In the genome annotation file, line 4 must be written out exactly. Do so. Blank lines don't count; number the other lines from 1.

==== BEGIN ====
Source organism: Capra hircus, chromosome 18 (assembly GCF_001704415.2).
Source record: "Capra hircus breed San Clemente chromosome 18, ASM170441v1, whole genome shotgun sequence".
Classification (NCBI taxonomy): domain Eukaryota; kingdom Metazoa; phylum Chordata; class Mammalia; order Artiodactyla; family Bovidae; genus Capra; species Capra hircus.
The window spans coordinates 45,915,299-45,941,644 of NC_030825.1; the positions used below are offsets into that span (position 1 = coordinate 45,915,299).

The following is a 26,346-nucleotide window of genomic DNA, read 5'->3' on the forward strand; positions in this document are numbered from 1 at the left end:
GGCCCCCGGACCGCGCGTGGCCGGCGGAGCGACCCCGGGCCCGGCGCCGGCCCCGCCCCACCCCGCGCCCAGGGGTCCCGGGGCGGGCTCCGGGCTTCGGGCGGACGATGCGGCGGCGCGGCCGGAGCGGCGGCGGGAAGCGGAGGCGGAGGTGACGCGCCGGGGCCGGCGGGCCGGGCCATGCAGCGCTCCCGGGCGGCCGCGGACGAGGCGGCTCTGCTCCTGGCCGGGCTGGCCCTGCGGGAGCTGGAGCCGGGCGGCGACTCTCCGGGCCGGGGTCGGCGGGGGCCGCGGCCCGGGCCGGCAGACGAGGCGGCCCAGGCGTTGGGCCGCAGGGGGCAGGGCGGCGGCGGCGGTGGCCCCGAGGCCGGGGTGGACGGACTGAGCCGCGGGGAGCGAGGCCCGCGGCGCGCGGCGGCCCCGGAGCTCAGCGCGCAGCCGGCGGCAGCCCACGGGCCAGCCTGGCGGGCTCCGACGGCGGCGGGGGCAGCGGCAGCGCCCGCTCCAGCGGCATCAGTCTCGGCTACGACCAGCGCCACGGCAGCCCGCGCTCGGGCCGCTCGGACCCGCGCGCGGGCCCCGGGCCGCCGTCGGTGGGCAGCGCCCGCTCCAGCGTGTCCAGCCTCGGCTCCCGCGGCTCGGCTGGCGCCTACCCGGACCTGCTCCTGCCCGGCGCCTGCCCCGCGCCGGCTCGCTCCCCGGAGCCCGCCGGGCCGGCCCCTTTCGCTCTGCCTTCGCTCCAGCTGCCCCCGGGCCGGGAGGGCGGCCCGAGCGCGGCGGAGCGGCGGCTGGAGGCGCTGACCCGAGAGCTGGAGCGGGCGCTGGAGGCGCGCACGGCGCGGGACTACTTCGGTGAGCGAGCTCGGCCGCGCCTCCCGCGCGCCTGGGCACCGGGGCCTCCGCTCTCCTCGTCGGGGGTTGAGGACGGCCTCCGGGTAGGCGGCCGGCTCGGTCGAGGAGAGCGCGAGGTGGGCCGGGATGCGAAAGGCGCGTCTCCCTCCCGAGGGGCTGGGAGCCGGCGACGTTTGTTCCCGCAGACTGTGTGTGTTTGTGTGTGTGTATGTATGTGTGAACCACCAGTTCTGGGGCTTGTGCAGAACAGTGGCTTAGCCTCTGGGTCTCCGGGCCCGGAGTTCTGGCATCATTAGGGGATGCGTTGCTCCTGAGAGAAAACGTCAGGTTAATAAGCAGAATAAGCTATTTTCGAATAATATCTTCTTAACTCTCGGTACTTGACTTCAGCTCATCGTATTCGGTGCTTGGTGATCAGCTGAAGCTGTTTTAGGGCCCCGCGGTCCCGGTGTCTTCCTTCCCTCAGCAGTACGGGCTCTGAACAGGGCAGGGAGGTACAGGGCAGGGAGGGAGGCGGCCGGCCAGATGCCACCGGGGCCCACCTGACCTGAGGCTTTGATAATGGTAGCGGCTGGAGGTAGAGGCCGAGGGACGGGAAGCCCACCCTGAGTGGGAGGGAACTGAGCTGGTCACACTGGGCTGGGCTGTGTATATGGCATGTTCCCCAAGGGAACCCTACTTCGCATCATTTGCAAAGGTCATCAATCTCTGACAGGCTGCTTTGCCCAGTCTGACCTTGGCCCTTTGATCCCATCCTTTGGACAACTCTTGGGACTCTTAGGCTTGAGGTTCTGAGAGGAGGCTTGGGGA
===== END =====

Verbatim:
The window spans coordinates 45,915,299-45,941,644 of NC_030825.1; the positions used below are offsets into that span (position 1 = coordinate 45,915,299).